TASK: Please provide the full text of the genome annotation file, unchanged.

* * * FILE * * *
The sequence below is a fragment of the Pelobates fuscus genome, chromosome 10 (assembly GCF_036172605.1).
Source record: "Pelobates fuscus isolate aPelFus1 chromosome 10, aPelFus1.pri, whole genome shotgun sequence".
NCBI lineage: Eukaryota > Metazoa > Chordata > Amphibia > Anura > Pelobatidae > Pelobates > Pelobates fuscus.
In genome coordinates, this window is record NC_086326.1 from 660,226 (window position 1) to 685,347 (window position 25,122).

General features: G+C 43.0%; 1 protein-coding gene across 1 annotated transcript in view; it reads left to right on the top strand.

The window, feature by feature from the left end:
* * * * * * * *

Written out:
The sequence below is a fragment of the Pelobates fuscus genome, chromosome 10 (assembly GCF_036172605.1).
Source record: "Pelobates fuscus isolate aPelFus1 chromosome 10, aPelFus1.pri, whole genome shotgun sequence".
NCBI lineage: Eukaryota > Metazoa > Chordata > Amphibia > Anura > Pelobatidae > Pelobates > Pelobates fuscus.
In genome coordinates, this window is record NC_086326.1 from 660,226 (window position 1) to 685,347 (window position 25,122).

General features: G+C 43.0%; 1 protein-coding gene across 1 annotated transcript in view; it reads left to right on the top strand.

The window, feature by feature from the left end: